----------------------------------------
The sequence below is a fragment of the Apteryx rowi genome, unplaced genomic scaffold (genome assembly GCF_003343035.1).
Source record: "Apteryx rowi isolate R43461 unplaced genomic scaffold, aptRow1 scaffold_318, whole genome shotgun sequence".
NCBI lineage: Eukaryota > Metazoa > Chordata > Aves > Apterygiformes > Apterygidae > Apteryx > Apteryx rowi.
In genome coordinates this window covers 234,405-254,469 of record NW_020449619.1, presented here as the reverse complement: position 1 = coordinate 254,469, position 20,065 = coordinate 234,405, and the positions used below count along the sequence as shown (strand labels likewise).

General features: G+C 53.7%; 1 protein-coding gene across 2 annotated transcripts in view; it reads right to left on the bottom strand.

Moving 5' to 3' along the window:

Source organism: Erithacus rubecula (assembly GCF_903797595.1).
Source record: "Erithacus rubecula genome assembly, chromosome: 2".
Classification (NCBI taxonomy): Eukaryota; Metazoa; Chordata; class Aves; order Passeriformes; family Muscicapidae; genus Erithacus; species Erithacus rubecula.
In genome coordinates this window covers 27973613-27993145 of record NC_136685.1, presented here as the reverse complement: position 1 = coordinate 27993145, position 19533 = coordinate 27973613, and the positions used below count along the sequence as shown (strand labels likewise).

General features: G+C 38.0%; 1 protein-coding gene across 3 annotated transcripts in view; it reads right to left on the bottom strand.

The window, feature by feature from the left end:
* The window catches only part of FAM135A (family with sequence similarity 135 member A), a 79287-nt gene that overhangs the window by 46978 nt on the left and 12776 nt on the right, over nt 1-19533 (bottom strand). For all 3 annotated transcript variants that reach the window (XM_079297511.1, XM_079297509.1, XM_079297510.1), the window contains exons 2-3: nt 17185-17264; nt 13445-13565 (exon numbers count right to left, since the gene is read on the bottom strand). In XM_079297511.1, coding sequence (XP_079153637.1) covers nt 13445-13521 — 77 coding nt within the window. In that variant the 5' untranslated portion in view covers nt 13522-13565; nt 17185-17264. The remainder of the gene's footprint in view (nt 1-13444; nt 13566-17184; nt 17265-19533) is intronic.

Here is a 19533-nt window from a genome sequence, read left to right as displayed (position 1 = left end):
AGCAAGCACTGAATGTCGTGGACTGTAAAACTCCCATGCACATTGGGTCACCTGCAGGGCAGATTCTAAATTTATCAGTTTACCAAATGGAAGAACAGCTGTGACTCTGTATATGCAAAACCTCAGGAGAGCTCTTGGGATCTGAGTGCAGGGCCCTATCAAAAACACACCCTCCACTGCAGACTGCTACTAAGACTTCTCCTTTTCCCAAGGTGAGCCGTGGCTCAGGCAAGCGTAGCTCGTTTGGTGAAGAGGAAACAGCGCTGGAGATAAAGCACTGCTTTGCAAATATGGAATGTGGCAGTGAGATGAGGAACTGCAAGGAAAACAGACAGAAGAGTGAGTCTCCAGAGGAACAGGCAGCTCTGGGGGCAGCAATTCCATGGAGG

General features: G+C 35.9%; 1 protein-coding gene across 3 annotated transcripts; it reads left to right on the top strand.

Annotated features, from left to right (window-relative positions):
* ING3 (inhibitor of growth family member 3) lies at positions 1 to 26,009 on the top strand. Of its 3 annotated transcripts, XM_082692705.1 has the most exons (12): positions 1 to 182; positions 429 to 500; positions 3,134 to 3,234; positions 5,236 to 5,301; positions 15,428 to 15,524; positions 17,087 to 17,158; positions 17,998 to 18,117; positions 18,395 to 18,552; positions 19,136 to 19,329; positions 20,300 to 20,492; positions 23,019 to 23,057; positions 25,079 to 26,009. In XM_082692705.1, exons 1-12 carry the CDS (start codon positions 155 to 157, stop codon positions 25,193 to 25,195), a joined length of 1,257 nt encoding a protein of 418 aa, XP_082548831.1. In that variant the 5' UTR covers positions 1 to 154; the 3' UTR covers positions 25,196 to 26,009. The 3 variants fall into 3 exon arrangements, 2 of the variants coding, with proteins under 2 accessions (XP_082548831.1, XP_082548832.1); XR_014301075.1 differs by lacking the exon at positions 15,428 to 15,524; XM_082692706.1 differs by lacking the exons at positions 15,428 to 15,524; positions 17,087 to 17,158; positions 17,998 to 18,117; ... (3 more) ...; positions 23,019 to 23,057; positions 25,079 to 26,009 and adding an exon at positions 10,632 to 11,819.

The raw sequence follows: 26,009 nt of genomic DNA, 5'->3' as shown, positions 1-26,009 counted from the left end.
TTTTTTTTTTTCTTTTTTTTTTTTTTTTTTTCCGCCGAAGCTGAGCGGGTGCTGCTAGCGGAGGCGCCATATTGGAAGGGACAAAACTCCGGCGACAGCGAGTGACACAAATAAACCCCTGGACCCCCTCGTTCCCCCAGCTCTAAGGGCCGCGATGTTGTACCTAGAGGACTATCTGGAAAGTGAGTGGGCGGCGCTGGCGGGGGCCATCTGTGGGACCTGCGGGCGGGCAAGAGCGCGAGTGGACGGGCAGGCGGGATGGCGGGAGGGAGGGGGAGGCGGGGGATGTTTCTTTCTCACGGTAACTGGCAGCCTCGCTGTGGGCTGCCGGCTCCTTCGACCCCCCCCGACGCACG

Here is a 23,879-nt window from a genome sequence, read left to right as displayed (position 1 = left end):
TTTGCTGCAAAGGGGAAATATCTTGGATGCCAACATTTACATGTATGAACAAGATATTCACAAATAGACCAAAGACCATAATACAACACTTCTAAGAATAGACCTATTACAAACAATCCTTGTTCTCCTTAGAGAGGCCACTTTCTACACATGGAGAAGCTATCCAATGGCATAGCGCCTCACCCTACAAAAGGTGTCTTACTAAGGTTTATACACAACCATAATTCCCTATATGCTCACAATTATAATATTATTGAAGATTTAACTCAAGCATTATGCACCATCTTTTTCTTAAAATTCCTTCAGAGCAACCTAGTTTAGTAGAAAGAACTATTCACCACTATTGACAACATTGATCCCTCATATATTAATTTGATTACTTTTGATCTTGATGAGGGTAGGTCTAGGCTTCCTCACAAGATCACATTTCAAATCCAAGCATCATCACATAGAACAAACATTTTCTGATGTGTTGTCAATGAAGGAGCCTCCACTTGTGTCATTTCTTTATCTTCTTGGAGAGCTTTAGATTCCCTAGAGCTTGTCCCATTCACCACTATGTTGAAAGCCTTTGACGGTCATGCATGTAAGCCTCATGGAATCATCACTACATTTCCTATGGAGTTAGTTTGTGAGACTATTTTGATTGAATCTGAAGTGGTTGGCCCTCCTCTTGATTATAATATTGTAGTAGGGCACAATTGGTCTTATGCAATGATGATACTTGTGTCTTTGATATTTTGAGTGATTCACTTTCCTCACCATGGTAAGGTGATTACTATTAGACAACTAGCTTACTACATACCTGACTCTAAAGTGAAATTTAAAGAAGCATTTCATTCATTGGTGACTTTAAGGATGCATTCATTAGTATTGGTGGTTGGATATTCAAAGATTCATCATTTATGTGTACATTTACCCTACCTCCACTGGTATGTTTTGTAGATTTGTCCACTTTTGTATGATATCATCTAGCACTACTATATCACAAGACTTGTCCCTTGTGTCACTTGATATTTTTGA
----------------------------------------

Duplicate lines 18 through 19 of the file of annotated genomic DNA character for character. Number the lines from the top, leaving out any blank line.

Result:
* ING3 (inhibitor of growth family member 3) lies at positions 1 to 26,009 on the top strand. Of its 3 annotated transcripts, XM_082692705.1 has the most exons (12): positions 1 to 182; positions 429 to 500; positions 3,134 to 3,234; positions 5,236 to 5,301; positions 15,428 to 15,524; positions 17,087 to 17,158; positions 17,998 to 18,117; positions 18,395 to 18,552; positions 19,136 to 19,329; positions 20,300 to 20,492; positions 23,019 to 23,057; positions 25,079 to 26,009. In XM_082692705.1, exons 1-12 carry the CDS (start codon positions 155 to 157, stop codon positions 25,193 to 25,195), a joined length of 1,257 nt encoding a protein of 418 aa, XP_082548831.1. In that variant the 5' UTR covers positions 1 to 154; the 3' UTR covers positions 25,196 to 26,009. The 3 variants fall into 3 exon arrangements, 2 of the variants coding, with proteins under 2 accessions (XP_082548831.1, XP_082548832.1); XR_014301075.1 differs by lacking the exon at positions 15,428 to 15,524; XM_082692706.1 differs by lacking the exons at positions 15,428 to 15,524; positions 17,087 to 17,158; positions 17,998 to 18,117; ... (3 more) ...; positions 23,019 to 23,057; positions 25,079 to 26,009 and adding an exon at positions 10,632 to 11,819.

The raw sequence follows: 26,009 nt of genomic DNA, 5'->3' as shown, positions 1-26,009 counted from the left end.